4. For three more authors, include only the first author’s name followed by "et al." “Et al.” is Latin for “and others.”
It has been noted that Chopin’s novella is rich with imagery (Sanders et al. 89).
5. If you cite two different works by the same author, name the title or a shortened version of the title in the parenthetical citation.
Rich suggests that Chopin would have read English magazines for women (“Reconsidering” 74). In a later article, Rich revises her statement by arguing that Chopin had actually submitted her stories to English magazines (“Publishing” 75).
6. A source without page numbers: If a source does not have page numbers, do not include a page number in the parenthetical citation. If .pdf files have page numbers in the text of the document, use them; however, do not use the page numbers that your printer or browser places on the page when printing.
Rich argues that “The Awakening should be read in the broader context of the contemporaneous New Woman fiction movement in England.”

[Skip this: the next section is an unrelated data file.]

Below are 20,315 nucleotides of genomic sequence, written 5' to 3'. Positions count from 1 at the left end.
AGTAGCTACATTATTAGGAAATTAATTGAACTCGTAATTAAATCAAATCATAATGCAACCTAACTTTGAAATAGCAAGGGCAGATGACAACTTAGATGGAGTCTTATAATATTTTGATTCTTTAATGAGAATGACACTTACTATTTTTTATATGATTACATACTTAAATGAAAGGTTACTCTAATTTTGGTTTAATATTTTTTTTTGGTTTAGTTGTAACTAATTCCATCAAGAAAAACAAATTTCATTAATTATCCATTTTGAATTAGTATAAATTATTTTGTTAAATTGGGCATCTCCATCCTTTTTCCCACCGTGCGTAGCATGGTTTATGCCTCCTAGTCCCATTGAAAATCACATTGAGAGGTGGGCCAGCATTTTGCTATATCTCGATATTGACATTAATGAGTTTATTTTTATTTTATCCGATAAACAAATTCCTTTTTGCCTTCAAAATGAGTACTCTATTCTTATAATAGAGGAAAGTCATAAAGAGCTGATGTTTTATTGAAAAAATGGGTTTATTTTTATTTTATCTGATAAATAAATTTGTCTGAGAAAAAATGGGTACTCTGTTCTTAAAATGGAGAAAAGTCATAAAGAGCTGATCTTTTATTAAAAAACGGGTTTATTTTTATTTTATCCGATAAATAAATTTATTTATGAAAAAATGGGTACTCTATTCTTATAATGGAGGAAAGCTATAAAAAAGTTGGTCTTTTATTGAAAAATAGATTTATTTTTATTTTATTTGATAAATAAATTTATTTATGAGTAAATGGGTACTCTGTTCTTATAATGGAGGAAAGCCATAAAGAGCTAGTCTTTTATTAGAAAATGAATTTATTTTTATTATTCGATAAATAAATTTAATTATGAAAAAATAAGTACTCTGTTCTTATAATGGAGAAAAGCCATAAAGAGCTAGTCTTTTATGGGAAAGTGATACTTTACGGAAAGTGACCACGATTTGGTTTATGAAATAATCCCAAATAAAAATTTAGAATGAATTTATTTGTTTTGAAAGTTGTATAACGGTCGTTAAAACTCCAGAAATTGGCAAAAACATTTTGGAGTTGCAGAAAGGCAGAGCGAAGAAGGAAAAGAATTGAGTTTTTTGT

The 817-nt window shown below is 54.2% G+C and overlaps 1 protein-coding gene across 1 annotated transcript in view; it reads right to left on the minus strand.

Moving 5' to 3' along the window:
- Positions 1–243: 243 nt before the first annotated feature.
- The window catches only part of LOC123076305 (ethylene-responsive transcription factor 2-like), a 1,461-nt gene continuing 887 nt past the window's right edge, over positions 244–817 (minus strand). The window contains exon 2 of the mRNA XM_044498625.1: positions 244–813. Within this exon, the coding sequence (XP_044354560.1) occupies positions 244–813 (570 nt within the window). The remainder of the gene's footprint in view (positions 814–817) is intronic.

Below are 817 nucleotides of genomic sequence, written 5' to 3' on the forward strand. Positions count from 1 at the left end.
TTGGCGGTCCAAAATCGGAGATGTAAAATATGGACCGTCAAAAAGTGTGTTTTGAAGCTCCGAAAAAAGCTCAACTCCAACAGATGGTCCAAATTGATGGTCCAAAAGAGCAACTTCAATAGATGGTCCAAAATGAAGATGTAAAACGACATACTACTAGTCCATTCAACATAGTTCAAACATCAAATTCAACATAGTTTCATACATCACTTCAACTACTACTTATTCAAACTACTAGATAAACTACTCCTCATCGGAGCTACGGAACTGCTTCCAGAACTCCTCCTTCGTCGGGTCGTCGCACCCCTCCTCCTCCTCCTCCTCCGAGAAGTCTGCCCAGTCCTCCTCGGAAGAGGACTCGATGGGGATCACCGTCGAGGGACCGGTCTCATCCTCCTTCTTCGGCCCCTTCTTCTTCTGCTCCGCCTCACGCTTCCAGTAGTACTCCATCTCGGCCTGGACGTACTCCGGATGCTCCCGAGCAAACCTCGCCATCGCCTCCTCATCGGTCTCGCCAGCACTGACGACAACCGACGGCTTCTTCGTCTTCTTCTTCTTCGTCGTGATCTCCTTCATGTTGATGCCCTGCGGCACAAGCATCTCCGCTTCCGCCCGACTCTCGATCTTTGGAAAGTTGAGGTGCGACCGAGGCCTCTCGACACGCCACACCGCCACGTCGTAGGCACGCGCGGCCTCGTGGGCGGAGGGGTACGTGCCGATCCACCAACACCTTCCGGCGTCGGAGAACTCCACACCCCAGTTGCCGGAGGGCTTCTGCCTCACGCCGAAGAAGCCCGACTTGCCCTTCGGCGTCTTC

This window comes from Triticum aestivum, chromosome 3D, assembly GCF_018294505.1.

7. A corporate author: A work may be cited in text by a corporate author such as an institution, association, or government agency. When a corporate author is named in a parenthetical citation, abbreviate terms that are commonly abbreviated, such as Department (Dept). Omit The before corporate names. When an entry starts with a government agency as the author, begin the entry with the name of the government, followed by a comma and the name of the agency.
The current minimum wage is set at just over seven dollars per hour (United States, Dept. of Labor).
8. A source without an author or organization: Include the title of the work and abbreviate it if longer than a noun phrase. Properly format the title. If possible, give the first noun and any preceding adjectives. Exclude a, an, and the.
People in this era shared a great sense of social responsibility (“Victorian England”).
9. A quote in the source from a person other than the author: This is called an indirect quotation. To cite an indirect quotation, give the name of the original source in the sentence, abbreviate "quoted in" as "qtd. in," and then include the name and page number of the source where you found the quotation.
In a Victorian advice manual, Marion Harland stated that by the age of twenty-five, a woman's "bloom has gone and her buoyant spirits are depressed by the dread of permanent invalidism" (qtd. in Stacy 161).